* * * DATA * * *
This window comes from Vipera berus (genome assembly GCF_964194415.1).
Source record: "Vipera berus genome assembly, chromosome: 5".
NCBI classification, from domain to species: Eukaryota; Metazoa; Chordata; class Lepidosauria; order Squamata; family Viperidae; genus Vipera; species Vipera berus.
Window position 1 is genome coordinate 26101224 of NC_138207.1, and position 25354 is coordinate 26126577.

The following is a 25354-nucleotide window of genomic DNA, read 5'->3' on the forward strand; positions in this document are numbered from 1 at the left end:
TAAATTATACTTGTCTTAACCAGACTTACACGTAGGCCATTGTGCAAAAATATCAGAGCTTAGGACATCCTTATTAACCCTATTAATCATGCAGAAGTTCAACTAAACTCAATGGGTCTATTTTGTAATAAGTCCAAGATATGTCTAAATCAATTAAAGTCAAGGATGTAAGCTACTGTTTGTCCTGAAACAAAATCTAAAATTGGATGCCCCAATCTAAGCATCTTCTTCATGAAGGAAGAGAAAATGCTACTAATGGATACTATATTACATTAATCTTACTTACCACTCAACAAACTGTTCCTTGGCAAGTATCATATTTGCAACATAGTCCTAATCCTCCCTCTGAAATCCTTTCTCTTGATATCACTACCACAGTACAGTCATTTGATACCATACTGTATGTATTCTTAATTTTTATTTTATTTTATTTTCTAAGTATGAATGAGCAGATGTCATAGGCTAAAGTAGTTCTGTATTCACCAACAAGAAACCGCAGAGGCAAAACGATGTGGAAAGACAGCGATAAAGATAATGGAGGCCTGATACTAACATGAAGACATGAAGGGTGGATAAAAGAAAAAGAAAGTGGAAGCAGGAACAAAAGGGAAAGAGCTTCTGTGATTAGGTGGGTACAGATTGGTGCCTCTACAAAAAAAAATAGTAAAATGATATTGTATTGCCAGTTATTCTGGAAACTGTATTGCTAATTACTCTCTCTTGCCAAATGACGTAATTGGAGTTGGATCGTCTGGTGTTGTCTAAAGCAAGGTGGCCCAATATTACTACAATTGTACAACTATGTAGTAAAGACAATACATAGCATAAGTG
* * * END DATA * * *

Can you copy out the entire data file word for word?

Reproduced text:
This window comes from Vipera berus (genome assembly GCF_964194415.1).
Source record: "Vipera berus genome assembly, chromosome: 5".
NCBI classification, from domain to species: Eukaryota; Metazoa; Chordata; class Lepidosauria; order Squamata; family Viperidae; genus Vipera; species Vipera berus.
Window position 1 is genome coordinate 26101224 of NC_138207.1, and position 25354 is coordinate 26126577.

The following is a 25354-nucleotide window of genomic DNA, read 5'->3' on the forward strand; positions in this document are numbered from 1 at the left end:
TAAATTATACTTGTCTTAACCAGACTTACACGTAGGCCATTGTGCAAAAATATCAGAGCTTAGGACATCCTTATTAACCCTATTAATCATGCAGAAGTTCAACTAAACTCAATGGGTCTATTTTGTAATAAGTCCAAGATATGTCTAAATCAATTAAAGTCAAGGATGTAAGCTACTGTTTGTCCTGAAACAAAATCTAAAATTGGATGCCCCAATCTAAGCATCTTCTTCATGAAGGAAGAGAAAATGCTACTAATGGATACTATATTACATTAATCTTACTTACCACTCAACAAACTGTTCCTTGGCAAGTATCATATTTGCAACATAGTCCTAATCCTCCCTCTGAAATCCTTTCTCTTGATATCACTACCACAGTACAGTCATTTGATACCATACTGTATGTATTCTTAATTTTTATTTTATTTTATTTTCTAAGTATGAATGAGCAGATGTCATAGGCTAAAGTAGTTCTGTATTCACCAACAAGAAACCGCAGAGGCAAAACGATGTGGAAAGACAGCGATAAAGATAATGGAGGCCTGATACTAACATGAAGACATGAAGGGTGGATAAAAGAAAAAGAAAGTGGAAGCAGGAACAAAAGGGAAAGAGCTTCTGTGATTAGGTGGGTACAGATTGGTGCCTCTACAAAAAAAAATAGTAAAATGATATTGTATTGCCAGTTATTCTGGAAACTGTATTGCTAATTACTCTCTCTTGCCAAATGACGTAATTGGAGTTGGATCGTCTGGTGTTGTCTAAAGCAAGGTGGCCCAATATTACTACAATTGTACAACTATGTAGTAAAGACAATACATAGCATAAGTG